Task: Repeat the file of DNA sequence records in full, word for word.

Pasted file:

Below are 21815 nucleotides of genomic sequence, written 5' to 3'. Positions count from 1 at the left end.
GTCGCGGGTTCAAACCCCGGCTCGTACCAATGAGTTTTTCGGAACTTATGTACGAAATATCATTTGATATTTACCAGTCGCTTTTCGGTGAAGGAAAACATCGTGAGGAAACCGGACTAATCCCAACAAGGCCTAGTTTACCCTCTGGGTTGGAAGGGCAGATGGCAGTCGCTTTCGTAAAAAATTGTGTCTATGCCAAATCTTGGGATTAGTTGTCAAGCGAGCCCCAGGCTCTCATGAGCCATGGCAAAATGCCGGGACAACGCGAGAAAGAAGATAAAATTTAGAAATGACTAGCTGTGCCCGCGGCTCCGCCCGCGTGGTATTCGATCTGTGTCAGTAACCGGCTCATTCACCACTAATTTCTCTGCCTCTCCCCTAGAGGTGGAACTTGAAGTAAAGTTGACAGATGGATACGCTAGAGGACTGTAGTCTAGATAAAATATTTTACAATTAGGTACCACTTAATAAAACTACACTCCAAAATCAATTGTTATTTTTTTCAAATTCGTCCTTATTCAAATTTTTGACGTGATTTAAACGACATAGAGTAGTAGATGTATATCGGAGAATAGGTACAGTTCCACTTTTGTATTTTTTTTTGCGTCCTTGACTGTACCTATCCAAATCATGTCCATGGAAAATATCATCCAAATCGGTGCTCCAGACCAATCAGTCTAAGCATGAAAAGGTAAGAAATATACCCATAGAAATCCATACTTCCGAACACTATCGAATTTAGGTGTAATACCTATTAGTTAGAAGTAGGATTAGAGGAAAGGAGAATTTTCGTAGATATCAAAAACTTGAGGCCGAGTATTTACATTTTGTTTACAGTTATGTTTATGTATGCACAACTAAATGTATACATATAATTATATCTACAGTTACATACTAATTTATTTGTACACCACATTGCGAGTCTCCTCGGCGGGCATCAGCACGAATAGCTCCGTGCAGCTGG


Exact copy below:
Below are 21815 nucleotides of genomic sequence, written 5' to 3'. Positions count from 1 at the left end.
GTCGCGGGTTCAAACCCCGGCTCGTACCAATGAGTTTTTCGGAACTTATGTACGAAATATCATTTGATATTTACCAGTCGCTTTTCGGTGAAGGAAAACATCGTGAGGAAACCGGACTAATCCCAACAAGGCCTAGTTTACCCTCTGGGTTGGAAGGGCAGATGGCAGTCGCTTTCGTAAAAAATTGTGTCTATGCCAAATCTTGGGATTAGTTGTCAAGCGAGCCCCAGGCTCTCATGAGCCATGGCAAAATGCCGGGACAACGCGAGAAAGAAGATAAAATTTAGAAATGACTAGCTGTGCCCGCGGCTCCGCCCGCGTGGTATTCGATCTGTGTCAGTAACCGGCTCATTCACCACTAATTTCTCTGCCTCTCCCCTAGAGGTGGAACTTGAAGTAAAGTTGACAGATGGATACGCTAGAGGACTGTAGTCTAGATAAAATATTTTACAATTAGGTACCACTTAATAAAACTACACTCCAAAATCAATTGTTATTTTTTTCAAATTCGTCCTTATTCAAATTTTTGACGTGATTTAAACGACATAGAGTAGTAGATGTATATCGGAGAATAGGTACAGTTCCACTTTTGTATTTTTTTTTGCGTCCTTGACTGTACCTATCCAAATCATGTCCATGGAAAATATCATCCAAATCGGTGCTCCAGACCAATCAGTCTAAGCATGAAAAGGTAAGAAATATACCCATAGAAATCCATACTTCCGAACACTATCGAATTTAGGTGTAATACCTATTAGTTAGAAGTAGGATTAGAGGAAAGGAGAATTTTCGTAGATATCAAAAACTTGAGGCCGAGTATTTACATTTTGTTTACAGTTATGTTTATGTATGCACAACTAAATGTATACATATAATTATATCTACAGTTACATACTAATTTATTTGTACACCACATTGCGAGTCTCCTCGGCGGGCATCAGCACGAATAGCTCCGTGCAGCTGG